Review – Lost Words Beyond the Page

Lost Words Beyond the Page plunges us into its dreamlike universe

Review carried out thanks to a code provided by the publisher

Long-planned Lost Words Beyond the Page is a work written by acclaimed screenwriter Rhianna Pratchett who has been in the industry since 2002 (and daughter of equally famous novelist Terry Pratchett, author of, among others, Discworld). Here, she tells us the story of a young girl who begins to write her diary. From the start, we embody this character who jumps from word to word, from sentence to sentence and from page to page. Sometimes you even have to move certain words on the page to collect items or simply to go to the next page. To do this we use the pointer that we move with the right joystick and the trigger to catch the word and release it.

The protagonist wants to become a writer and wants to create a unique world and universe. We find ourselves immersed in it very quickly and the game radically changes appearance. We leave the 2D pages of his notebook for a 3D representation (although the adventure always takes place in a 2D plan). In this phase, you not only have to move your character but also build, repair or other possible actions that you will learn as you go. It is reminiscent of Lucidity by LucasArts released in 2009 on PC and Xbox 360. In the latter we used the on-screen pointer to build platforms for the character who ran automatically. Then the idea of ​​words to use to progress is not new either. It is found in titles like Final Fantasy II, Rudora no Hihou (a Square RPG on Super Famicom) and of course Scribblenauts. In short, nothing really new under the sun.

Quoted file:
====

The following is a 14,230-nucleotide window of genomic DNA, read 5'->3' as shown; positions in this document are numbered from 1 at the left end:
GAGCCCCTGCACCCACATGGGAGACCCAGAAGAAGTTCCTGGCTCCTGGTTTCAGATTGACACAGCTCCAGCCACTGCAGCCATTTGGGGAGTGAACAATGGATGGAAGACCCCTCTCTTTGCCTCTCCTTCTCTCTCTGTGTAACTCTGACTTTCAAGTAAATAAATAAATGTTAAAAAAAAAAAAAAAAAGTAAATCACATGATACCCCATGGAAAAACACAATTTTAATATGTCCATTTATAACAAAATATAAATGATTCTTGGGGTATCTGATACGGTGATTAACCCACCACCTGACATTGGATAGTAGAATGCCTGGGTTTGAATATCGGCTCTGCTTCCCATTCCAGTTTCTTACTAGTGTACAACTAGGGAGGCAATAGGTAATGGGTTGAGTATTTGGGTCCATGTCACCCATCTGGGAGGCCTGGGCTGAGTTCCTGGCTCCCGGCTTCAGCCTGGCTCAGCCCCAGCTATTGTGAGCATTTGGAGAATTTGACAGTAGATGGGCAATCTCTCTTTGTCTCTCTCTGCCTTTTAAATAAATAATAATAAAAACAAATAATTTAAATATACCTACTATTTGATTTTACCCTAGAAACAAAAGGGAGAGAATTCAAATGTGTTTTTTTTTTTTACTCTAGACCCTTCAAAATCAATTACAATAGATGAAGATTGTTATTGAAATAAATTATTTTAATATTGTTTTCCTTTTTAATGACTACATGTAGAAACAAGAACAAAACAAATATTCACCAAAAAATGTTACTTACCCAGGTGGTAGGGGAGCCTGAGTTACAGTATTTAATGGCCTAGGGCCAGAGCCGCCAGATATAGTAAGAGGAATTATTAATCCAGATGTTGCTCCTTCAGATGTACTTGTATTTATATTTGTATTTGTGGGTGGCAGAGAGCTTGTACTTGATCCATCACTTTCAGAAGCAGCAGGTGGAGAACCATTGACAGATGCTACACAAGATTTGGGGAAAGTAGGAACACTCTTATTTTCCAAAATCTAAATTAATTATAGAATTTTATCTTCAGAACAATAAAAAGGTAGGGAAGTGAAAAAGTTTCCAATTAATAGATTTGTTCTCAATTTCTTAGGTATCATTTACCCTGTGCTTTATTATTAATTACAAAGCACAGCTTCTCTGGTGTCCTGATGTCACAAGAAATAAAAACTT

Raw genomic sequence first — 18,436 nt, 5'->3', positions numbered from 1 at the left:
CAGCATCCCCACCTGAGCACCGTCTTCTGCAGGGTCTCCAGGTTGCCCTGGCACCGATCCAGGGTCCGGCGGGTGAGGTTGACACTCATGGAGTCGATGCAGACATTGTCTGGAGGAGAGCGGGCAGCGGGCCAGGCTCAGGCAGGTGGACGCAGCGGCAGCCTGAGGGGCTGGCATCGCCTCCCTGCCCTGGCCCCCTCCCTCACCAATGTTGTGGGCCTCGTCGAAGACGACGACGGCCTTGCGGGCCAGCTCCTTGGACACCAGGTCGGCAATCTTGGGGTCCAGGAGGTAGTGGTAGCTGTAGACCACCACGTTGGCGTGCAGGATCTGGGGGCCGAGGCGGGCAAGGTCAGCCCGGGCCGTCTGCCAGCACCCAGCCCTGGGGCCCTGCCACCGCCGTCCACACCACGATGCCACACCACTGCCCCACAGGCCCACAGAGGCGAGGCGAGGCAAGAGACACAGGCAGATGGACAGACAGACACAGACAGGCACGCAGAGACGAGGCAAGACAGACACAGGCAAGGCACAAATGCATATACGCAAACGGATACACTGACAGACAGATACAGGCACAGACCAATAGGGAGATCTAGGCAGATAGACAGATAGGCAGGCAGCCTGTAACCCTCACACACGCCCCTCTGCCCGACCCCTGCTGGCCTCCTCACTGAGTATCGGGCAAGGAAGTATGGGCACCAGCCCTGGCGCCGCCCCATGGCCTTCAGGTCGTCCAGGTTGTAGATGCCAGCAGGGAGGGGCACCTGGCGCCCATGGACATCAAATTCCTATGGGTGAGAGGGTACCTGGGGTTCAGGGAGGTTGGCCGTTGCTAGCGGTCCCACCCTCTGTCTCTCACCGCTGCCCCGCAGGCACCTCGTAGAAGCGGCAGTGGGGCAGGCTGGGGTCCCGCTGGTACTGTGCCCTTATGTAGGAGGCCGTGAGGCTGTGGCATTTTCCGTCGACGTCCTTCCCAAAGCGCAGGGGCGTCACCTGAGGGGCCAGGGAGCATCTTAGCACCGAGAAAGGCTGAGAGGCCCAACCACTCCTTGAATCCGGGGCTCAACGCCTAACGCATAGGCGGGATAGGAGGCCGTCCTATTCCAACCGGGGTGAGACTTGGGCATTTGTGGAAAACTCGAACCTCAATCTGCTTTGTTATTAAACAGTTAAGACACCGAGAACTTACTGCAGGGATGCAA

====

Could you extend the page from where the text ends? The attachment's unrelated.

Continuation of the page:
That said, the storytelling is very successful and it is she who will push us to know the rest of the story. How is his world built? What are the dangers that await him? And above all on what personal experiences she uses to build her story.

We would have liked a little more precision in the gameplay and puzzles perhaps a little more sophisticated but we also feel that this title is intended for a younger audience.



  • Narration
  • Alternating between 2D and 3D gameplay phases
  • Word manipulation
  • Technical realization

The lessers

  • The pointer not always very precise
  • Riddles not very thorough

Final note

8 / 10

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